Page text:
Now for my contribution to the discussion board. Not (solely) to brag about my brilliance, but to relay my thoughts about a topic, which is why I started a blog in the first place. As a quick aside, is it unprofessional to mention your own blog in your blog? I do it often, and I seem to be doing it even more often-er in this particular post. There it is again! Just wondering.
In my comparison between the undergraduate and graduate experiences I compared formal education to a filtration process. In a filter system there are often several barriers. The purpose of these barriers is to stop the flow of something that is mixed with something else. Whether it is contaminants in air or bacteria in water, there are usually multiple stages for the item to pass through where different unwanted particulates are halted. It might be the case that there are three screens as part of the filter. The first blocks large objects from passing, the second blocks smaller objects, and the third blocks or kills the microscopic objects. Take a water filter, for instance. There might be a filter to block pebbles, but it lets sand through. Then there is a filter that blocks sand, but lets microorganisms through. Finally there is a filter that blasts the microorganisms with some form of energy that kills them, allowing their dead organism bodies to float through into your drinking water.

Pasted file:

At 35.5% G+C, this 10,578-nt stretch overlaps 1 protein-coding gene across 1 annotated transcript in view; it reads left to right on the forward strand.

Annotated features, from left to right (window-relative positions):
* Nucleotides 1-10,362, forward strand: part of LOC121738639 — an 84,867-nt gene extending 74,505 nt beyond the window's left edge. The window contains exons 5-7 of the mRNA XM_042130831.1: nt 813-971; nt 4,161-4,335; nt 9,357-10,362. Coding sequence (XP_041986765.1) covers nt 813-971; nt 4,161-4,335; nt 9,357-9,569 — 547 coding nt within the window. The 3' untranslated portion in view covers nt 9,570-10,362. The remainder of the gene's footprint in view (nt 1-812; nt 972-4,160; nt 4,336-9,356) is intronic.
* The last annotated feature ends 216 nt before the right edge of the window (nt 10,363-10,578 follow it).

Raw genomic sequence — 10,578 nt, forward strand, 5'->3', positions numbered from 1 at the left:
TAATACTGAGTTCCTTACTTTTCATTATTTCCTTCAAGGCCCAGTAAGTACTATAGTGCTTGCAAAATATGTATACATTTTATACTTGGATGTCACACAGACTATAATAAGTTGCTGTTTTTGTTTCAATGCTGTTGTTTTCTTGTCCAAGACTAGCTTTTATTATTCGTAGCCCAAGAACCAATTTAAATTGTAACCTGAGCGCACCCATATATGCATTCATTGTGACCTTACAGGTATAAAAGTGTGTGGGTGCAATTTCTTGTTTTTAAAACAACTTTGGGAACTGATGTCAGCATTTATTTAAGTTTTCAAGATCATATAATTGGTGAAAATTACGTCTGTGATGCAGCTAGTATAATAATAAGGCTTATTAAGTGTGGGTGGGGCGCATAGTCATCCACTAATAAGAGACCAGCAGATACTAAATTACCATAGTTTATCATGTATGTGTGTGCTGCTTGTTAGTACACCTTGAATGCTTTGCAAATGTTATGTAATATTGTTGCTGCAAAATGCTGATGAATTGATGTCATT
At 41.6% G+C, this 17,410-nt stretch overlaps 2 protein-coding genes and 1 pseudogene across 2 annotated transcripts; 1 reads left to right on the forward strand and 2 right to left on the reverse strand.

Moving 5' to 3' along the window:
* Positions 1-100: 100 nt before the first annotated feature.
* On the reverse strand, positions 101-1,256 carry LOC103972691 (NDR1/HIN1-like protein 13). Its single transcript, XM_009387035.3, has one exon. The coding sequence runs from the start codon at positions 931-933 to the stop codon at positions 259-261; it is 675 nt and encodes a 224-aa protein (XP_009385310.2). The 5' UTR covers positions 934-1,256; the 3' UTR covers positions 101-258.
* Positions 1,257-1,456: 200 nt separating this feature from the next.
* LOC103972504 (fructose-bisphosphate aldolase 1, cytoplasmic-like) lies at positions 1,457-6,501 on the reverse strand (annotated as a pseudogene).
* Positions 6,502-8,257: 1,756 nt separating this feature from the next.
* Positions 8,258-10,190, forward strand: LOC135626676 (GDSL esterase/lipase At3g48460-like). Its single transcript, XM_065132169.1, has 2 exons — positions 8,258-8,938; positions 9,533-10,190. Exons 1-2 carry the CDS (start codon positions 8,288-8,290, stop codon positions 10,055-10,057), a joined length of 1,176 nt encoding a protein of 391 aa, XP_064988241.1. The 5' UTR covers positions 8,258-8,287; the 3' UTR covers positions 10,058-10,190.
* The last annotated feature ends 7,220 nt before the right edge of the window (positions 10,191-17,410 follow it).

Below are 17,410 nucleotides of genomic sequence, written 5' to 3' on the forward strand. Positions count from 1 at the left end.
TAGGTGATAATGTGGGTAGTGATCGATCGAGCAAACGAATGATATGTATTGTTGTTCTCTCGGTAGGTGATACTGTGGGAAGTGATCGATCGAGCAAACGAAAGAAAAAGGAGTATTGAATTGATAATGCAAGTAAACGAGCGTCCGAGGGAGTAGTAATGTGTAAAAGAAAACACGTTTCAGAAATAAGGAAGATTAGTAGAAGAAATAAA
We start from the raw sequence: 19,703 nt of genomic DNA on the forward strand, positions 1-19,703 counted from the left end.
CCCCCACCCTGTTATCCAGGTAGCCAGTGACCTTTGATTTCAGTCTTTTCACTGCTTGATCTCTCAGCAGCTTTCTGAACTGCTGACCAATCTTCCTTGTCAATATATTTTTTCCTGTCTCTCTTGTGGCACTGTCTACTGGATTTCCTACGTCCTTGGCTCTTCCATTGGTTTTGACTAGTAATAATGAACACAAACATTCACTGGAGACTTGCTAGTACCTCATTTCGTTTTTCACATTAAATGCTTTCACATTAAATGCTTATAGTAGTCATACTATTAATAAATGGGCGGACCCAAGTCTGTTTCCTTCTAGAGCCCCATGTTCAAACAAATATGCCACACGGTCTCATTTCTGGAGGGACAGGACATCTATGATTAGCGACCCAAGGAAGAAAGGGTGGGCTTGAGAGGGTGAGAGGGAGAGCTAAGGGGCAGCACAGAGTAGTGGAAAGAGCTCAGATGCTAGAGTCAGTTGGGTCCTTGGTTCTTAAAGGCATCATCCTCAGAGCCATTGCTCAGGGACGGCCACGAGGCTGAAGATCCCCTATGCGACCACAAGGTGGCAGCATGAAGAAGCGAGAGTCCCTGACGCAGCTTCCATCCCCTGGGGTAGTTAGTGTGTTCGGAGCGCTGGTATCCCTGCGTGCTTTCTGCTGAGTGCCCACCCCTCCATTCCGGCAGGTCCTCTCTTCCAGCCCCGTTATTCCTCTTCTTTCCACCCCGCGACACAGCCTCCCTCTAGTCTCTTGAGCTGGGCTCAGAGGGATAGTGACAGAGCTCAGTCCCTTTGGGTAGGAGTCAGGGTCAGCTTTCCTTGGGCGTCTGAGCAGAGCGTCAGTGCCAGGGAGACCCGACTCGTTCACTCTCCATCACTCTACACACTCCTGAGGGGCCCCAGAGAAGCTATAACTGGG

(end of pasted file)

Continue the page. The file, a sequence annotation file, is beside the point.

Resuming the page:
I guess you probably could have figured out the filtration process on your own, you didn't need me to explain it so fully, but what's done is done. I compared education to a filter to highlight the difference between undergrad and grad students. In elementary school everyone is there. It's a big party and everyone learns. Attendance is just the way it is. High school is pretty much the same, only you can get out of it a little more depending on how attentive or burned out your teachers are. But everyone is there, again. Then you move on to the university. At the undergraduate level there are still a lot of people there, many of whom want to be there to learn, but some who are there for other reasons. There is a filter in place between high school and college, it is called financial security. Okay, that's not what I want to get into, the filter I was suggesting in my discussion board post was that of interest and desire to learn.
College filters out some of the people who aren't interested in learning, making college a better environment to foster learning. When you move on to a graduate program, this filter occurs again and hopefully makes the learning environment even better. That was the point I was trying to make. Because of the different levels of school, hopefully the ones who show up to grad programs are the ones who want to learn, and it is that desire that makes a person a student. But you don't need formal class structure to have that desire, and you don't need an accredited diploma after your studies to make you educated. The desire that drives some people through the filtration system of school to become a refined particle in a specific area of study is a desire that can manifest itself in any person capable of thinking. This means you. I encourage learning in every instance of life. Learn and think and challenge ideas and see what is good. As a revolutionary, whimsical or not, I must note that education always precedes the uprising. Get educated and rise up. The end.
(Coming soon: what is a super-taster, and why do I think I am one?)